Lest we think that the “generation of knowledge” alone was peculiarly afflicted with a wrong attitude stemming from ingratitude for the miracles and a lack of trust in Hashem, we should know that the problem is as old as creation.
The Gemara (Chullin 139b) asks: What is the source for Haman in the Torah? It answers: hamin ha’eitz (Bereishis 3:11). The sin of Adam and Chavah was that, instead of appreciating all the other trees in the Garden — which Hashem had permitted to them — they focused on the one tree from which they were forbidden to eat. That was the seduction of the snake, to get them to focus on the one thing they did not have, rather than all they did have. Not to see a garden full but a garden empty. (Chelkas Mordechai, Sdei Avraham)
Thus, the failure to interpret and accept events as expressions of Divine Will always and ever intended for our own good has led to churban.
Rectification must come from a correction of our perspective on life.
Chazal say (Bava Kamma 16a): “One who does not bow at Modim, his spine is made like a snake.” In other words, one who refuses to acknowledge the kindnesses of Hashem, as expressed in Modim, is acting like the Primordial Serpent. The Ben Ish Chai (Ben Yehoyada, Brachos 12b) explains that bowing at Modim in acknowledgement of Hashem’s kindnesses, rectifies the effect of the Serpent.
Admittedly, it sometimes requires the insight of a Sage and the attitude of a tzaddik to perceive the good in a world of evil. It took Rabi Akiva to perceive the future redemption in the ruins of Yerushalayim. He laughed while the other Sages wept. “A fox runs unharmed through the Holy of Holies, and how can you not weep?”
“That is precisely why I laughed,” he explained. “Now that we have seen the fulfillment of Uriah’s prophecy that Zion will be plowed like a field and Yerushalayim shall become mounds of destruction (Michah 3:12, Yirmiyahu 26:18), surely we will see the fulfillment of Zechariah’s prophecy (8:4) that “the streets of Yerushalayim will be filled with boys and girls at play” (Makkos 24).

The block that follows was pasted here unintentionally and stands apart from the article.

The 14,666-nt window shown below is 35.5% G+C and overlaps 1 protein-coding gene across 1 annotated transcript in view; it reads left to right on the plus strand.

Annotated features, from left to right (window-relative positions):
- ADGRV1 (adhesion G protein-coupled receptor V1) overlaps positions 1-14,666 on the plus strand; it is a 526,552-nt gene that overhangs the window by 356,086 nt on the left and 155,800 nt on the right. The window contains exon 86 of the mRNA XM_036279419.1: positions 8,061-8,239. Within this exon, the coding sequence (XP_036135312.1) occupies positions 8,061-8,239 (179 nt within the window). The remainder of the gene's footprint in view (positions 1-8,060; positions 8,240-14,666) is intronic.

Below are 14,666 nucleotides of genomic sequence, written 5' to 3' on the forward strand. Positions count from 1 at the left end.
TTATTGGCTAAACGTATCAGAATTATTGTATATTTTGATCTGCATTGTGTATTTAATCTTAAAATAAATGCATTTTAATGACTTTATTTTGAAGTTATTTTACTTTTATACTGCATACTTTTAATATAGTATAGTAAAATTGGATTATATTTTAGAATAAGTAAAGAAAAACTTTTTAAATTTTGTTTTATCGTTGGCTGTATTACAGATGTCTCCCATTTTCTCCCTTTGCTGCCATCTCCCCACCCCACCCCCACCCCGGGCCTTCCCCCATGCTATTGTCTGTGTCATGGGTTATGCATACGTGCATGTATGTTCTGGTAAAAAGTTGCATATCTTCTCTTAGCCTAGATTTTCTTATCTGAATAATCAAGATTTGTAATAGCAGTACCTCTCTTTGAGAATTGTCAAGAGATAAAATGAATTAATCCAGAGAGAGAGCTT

If even the “generation of knowledge” and Rabi Akiva’s fellow Sages couldn’t see things as Hashem intends them, how can we hope to?
The answer is that we have their examples from which to learn. The Torah reveals the catastrophic error of the meraglim; Rabi Akiva taught his colleagues and all the generations after that from then onwards the way was open for the fulfillment of the prophecy of Zechariah. If only we will learn the lessons.
In our generation, too, we are beset with evil and suffering. Around the world, anti-Semitism is again on the rise. In Eretz Yisrael, we are witness to an unprecedented campaign against the Torah. It seems that Moshiach and the rebuilding of the Bais Hamikdash could not be farther away.
But if we look at events properly, from a Torah perspective, we will see reason for hope in the evil and suffering itself. As it says in the Mishnah in Sotah (49b): “In the days preceding Moshiach, insolence will prevail…the Torah will be despised…”
These are signs not of unending destruction, but of future Redemption.